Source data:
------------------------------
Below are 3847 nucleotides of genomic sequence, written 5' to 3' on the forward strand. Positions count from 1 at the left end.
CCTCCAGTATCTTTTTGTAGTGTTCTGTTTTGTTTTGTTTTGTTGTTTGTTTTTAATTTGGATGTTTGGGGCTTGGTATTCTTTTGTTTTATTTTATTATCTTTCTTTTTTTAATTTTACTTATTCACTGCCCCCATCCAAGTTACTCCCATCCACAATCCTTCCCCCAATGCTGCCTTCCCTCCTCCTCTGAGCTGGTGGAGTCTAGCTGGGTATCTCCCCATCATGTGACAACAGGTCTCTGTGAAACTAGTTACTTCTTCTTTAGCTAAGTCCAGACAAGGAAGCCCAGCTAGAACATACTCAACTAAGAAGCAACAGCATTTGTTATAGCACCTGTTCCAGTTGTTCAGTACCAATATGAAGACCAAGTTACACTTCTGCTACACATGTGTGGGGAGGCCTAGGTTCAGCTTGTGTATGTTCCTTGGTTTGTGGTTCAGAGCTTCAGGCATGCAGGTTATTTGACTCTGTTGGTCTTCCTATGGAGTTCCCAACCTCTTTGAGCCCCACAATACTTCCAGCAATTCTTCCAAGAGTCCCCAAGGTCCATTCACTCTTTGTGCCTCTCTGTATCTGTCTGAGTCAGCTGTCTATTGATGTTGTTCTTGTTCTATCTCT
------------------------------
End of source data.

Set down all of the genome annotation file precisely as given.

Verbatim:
Below are 3847 nucleotides of genomic sequence, written 5' to 3' on the forward strand. Positions count from 1 at the left end.
CCTCCAGTATCTTTTTGTAGTGTTCTGTTTTGTTTTGTTTTGTTGTTTGTTTTTAATTTGGATGTTTGGGGCTTGGTATTCTTTTGTTTTATTTTATTATCTTTCTTTTTTTAATTTTACTTATTCACTGCCCCCATCCAAGTTACTCCCATCCACAATCCTTCCCCCAATGCTGCCTTCCCTCCTCCTCTGAGCTGGTGGAGTCTAGCTGGGTATCTCCCCATCATGTGACAACAGGTCTCTGTGAAACTAGTTACTTCTTCTTTAGCTAAGTCCAGACAAGGAAGCCCAGCTAGAACATACTCAACTAAGAAGCAACAGCATTTGTTATAGCACCTGTTCCAGTTGTTCAGTACCAATATGAAGACCAAGTTACACTTCTGCTACACATGTGTGGGGAGGCCTAGGTTCAGCTTGTGTATGTTCCTTGGTTTGTGGTTCAGAGCTTCAGGCATGCAGGTTATTTGACTCTGTTGGTCTTCCTATGGAGTTCCCAACCTCTTTGAGCCCCACAATACTTCCAGCAATTCTTCCAAGAGTCCCCAAGGTCCATTCACTCTTTGTGCCTCTCTGTATCTGTCTGAGTCAGCTGTCTATTGATGTTGTTCTTGTTCTATCTCT